27 September 2009
A review of ‘Cold War Neons’, the final show at Glasgow’s Lighthouse
Curation is a highly context-sensitive undertaking, writes Sebastian Schmidt-Tomczak. Though Glasgow’s Lighthouse is about to close, the building is still open – with a distinct lack of activity on the lower floors. Yet the escalator journey to the top is rewarding: ‘Cold War Neons’, an exhibition of Warsaw’s neonisation programme of the 1960s and 70s is a delightful curatorial achievement.
The desire for modernisation in post-Stalin Warsaw introduced neons as part of an ideological urban choreography. Little is known about the true colours of the socialist city and black and white predominate in its image in the West. Ella Chmielewska’s exhibition – aptly described as a visual essay – enhances our understanding of socialist Warsaw and effortlessly redefines the meaning of ‘curation’.
Visual material is not simply selected and presented, but engaged and put in powerful relationships that are able to do justice to the neonisation programme they exhibit - by becoming a programme, too. However, where Warsaw’s neons state, those in Glasgow question. Through an adept appropriation of visual fragments as part of the design strategy, Warsaw is represented here as an important example of ideologically programmed modernisation.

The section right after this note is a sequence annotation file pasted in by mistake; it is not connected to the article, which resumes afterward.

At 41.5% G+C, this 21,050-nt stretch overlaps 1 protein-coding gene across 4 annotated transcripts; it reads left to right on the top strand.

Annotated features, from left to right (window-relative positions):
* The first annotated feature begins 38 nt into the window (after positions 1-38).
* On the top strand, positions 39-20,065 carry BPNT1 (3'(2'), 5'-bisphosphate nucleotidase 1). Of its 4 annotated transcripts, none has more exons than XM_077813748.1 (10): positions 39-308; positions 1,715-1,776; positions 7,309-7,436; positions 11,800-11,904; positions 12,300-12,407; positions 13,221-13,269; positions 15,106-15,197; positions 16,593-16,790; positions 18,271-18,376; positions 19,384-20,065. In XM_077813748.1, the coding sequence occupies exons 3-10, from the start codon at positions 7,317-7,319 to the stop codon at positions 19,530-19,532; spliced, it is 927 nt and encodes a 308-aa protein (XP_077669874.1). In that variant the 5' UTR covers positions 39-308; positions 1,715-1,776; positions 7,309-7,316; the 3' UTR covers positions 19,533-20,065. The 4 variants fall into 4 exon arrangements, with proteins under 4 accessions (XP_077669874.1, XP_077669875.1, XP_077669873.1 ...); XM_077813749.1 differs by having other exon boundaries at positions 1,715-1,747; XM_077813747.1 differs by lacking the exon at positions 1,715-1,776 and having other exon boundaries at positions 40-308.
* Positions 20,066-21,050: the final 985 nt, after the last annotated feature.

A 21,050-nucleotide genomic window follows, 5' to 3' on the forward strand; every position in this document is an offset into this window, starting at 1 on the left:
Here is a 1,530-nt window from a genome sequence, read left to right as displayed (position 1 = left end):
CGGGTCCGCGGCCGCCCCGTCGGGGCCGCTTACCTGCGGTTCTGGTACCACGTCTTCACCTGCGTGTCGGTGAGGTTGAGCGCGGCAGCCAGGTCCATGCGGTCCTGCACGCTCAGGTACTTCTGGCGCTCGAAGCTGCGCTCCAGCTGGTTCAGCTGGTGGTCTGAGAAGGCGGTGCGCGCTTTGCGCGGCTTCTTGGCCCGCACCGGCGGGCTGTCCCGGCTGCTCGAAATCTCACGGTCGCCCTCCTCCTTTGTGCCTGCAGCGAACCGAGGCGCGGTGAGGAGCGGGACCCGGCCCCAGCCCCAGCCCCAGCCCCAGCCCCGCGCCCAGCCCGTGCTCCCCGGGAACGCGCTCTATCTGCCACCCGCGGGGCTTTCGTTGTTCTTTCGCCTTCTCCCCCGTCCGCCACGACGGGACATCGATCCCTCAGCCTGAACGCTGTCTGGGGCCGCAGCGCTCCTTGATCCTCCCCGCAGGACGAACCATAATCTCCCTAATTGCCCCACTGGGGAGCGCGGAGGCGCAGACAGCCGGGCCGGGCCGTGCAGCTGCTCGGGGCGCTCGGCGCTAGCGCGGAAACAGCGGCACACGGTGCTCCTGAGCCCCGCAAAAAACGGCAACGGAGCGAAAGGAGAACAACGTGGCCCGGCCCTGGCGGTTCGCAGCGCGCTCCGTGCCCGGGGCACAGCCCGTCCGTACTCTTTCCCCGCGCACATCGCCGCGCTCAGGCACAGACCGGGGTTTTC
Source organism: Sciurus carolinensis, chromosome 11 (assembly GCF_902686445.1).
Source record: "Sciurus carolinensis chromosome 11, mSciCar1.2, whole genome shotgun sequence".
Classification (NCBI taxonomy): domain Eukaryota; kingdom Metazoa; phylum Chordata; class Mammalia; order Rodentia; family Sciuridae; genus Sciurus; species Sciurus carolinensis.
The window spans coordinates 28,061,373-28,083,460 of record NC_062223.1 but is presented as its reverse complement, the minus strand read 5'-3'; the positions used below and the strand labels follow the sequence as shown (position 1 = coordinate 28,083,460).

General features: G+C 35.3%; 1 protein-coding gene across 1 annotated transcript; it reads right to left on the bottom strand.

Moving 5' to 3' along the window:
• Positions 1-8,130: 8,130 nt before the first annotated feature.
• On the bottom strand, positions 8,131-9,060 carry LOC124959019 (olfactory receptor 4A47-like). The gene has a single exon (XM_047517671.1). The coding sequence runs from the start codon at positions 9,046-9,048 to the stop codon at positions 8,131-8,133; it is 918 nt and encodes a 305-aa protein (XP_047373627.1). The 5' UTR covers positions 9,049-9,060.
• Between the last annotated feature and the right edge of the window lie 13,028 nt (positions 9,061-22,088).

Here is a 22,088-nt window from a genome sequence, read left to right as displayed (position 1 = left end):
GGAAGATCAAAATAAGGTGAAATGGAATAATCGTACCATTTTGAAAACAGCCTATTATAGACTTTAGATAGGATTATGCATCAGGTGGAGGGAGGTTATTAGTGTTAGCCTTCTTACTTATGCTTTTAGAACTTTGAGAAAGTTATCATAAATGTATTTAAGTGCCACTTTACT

Chmielewska’s curation gathers various surfaces and makes them speak to each other: The visuals present neons as integral parts of architectural planning (in blueprints of neonisation projects), as building prostheses during daytime (in black and white photographs of Warsaw’s press photographers), as communicative surfaces at night (in colour images by a German journalist, Hans-Joachim Orth), and as fragile objects of the socialist past (in Chmielewska’s own photographs). These are displayed on three adjacent walls.
The folding brochure (above), plus a computer kiosk and a digital display tucked away in a corner of the central wall give visitors access to more neon artwork and information – reminders of the extensive archival work that preceded the installation. Gathering material from Poland’s National Digital Archives, the City of Warsaw Archive and West German journalist Hans-Joachim Orth’s slides from the Herder Institute in Marburg, the show is an impressive example of visual research.
The fact that Chmielewska deploys a superb visual strategy for her curatorial project makes the closure of the Lighthouse even more lamentable. Here, the critical curation of visual material meets that of socialist urban design, in a space that has always valued such encounters.
Cold War Neons & Socialist Modernity. The Neonisation of Warsaw, 1960s-1970s, is on display in the Long Gallery, Level 5, at The Lighthouse, Glasgow, until 4 October 2009.
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